If employees' on-site amorous actions are making you or their co-workers uncomfortable, don't be afraid to tell the lovebirds to withhold their romance for more private, off-premise moments. Courts will likely uphold your request and any subsequent discipline if the employees don't comply.
Recent case: An automotive worker started a personal relationship with a married co-worker whose husband also worked at the plant. The company felt their displays of affection at work were inappropriate after employees complained about being offended by some passionate kissing in the plant lobby.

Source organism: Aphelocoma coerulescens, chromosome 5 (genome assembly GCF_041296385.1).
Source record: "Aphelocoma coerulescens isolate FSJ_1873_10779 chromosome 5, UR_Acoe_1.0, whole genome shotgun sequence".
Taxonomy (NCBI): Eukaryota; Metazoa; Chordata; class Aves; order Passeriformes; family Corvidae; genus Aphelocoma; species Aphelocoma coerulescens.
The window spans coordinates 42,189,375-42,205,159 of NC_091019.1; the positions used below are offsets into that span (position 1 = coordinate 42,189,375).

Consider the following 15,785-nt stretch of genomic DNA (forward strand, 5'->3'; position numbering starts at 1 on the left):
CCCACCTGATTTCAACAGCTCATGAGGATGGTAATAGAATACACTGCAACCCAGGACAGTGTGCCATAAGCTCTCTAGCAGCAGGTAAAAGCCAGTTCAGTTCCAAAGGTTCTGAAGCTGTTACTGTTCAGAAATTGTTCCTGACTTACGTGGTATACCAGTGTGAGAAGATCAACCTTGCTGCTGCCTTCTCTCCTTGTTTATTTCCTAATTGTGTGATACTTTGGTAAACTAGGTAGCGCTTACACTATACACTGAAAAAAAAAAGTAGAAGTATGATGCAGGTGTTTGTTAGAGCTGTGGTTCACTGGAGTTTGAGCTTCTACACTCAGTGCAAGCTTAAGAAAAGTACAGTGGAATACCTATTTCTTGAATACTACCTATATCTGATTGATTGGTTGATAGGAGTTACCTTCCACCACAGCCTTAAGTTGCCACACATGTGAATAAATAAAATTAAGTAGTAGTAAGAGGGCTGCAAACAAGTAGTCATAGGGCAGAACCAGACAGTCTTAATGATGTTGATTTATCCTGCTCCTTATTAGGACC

asked them to stop, but when the lip-locking continued, the male worker was disciplined. He sued for sex discrimination, claiming the discipline constituted an "overshow of supervision" that created a hostile work environment. And he claimed that female employees weren't punished for similar behavior. The Ohio Court of Appeals rejected the suit and allowed the discipline to stand. (Schwab v. Delphi Packard Elec. Sys., No. 2002-T-0081, Ohio App., Sept. 12, 2003)
- How to Fire an Employee the Legal Way: 6 Termination Guidelines
- 10 Secrets to an Effective Performance Review
- Court: Tailor complaint procedure to 'Average' worker
- You won't work Sundays?! EEOC guide explains religious accommodations
- 10 ways Generation Y will change the workplace
- Leading effective meetings: 11-point checklist